Tuesday, August 25, 2015

Marla Press, Author of I'm a Dog, You're a Cat

relationships, communication, dating, humor, dogs, cats, personalities, pets and relationships, dogs and love, marla press, love lessons from animals,

Today we are interviewing Marla Press about her book, "I'm a Dog You're a Cat: Love Lessons From Our Furry Friends."

Tell us a bit about yourself.
I grew up in Rock Island, Illinois. I had what you'd call a typical, wonderful small town experience. There were enough people to be interesting but small enough to run the streets. You know, like high school girl gangs. We were so not tough.

We always had dogs and cats so I guess it's natural that I understand their personalities. I went to college in Austin, Texas and ended up moving to Houston later and that's where I've been for the past 19 years.
 

Describe your book in a few sentences.
“I'm a Dog, You're a Cat: Love Lessons From Our Furry Friends” is a shorter version of “Mars and Venus” only with dogs and cats. It offers a quick, easy to understand method to access and understand people and their personalities with an added dose of humor.
 

Who do you think would most appreciate this book?
Everyone can benefit from understanding other people's personalities. However, my inclination and observations are that dogs are more likely to care about how people are hard-wired. Ok, as a “dog,” I admit that I'm biased. I think that we care more about what people think of us, thus care about how we act towards them. While “cats” (we truly love you), really kind of have the world by the tail. They act the way they act and everyone needs to just deal with it!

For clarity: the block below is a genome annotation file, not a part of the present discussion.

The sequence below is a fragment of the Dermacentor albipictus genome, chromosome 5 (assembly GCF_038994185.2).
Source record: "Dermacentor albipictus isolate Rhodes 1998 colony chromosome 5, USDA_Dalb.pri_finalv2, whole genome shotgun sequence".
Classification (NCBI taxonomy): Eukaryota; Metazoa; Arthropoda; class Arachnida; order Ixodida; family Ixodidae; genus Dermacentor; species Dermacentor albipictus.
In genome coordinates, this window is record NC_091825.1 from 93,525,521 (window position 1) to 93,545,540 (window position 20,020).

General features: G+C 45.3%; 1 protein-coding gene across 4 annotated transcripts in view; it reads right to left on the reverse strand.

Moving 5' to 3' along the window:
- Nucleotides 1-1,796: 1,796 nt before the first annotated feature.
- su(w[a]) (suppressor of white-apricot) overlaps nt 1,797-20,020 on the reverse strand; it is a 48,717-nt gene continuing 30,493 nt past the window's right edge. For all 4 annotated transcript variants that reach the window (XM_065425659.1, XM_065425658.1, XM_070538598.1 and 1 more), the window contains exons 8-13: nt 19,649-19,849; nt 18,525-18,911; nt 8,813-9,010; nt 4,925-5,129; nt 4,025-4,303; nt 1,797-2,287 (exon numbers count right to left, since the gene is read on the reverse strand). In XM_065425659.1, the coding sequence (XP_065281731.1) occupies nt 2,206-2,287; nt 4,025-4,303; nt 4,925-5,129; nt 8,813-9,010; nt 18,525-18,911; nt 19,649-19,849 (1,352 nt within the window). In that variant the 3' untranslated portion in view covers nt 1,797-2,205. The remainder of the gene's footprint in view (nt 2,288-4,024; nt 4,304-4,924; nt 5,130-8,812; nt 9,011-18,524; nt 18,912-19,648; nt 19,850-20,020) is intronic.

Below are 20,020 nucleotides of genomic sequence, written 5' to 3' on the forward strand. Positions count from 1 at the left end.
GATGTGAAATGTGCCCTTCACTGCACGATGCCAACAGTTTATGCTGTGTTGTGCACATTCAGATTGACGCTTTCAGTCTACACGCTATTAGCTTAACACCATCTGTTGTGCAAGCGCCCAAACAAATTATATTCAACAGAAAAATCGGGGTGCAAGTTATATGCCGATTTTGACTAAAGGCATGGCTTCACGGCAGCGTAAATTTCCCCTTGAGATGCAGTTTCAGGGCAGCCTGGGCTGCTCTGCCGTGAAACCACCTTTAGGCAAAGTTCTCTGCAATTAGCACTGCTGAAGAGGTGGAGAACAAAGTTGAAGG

Author Marla Press.
What inspired you to write a book about the personality traits of our feline and canine companions?
I started dating a wonderful man 71/2 years ago. I thought that he liked me but I didn't understand his actions. I would leave town for several days for work and not hear from him. What?! If you like someone you call that person 100 times a day, right? Okay, at least 3!

After consulting a good friend (who we discovered later happened to also be a “cat”), we determined he was a great guy, but he had the personality of a cat. Sometimes aloof, independent, a tad moody; he had most of the traits. It became apparent to me that I in turn was a “dog.” A big, needy, optimistic, overly friendly dog! The new dog/cat "language" helped us understand each other from the beginning. If I'm getting too needy, he'll hiss a bit but I remind him that he can't get mad, that's my DNA. By contrast, when he needs to be left alone for a time, I have to accept that this is his DNA. It works for us and I know it can help others.
 

Have you always been interested in the relationships people have with their dogs and cats?
I guess I have been collecting stories about people all my life. I'm an observer. The dog/cat tie in is something that really just came to me when I started dating my boyfriend (the cat).
 

What was the creative process like for you?
Believe it or it, this was the easy part. When I decided that I wanted to write a book and share the idea, I just started talking to people. Every story in the book is a real life story from someone I talked to. As for the illustrations, I wanted the book to be light, fun and cute.
 

In addition to the text, your book includes beautiful watercolor illustrations. What was the process of working with an illustrator like?
Jim Tweedy is such a talented illustrator/artist. I had bought some of Jim Tweedy’s work before and knew he was the artist I wanted to represent the idea. He understood the concept and I gave him free reign to draw what he saw. It was magical when he sent me a drawing based on a story I provided. I'm told from other authors it's not usually that seamless.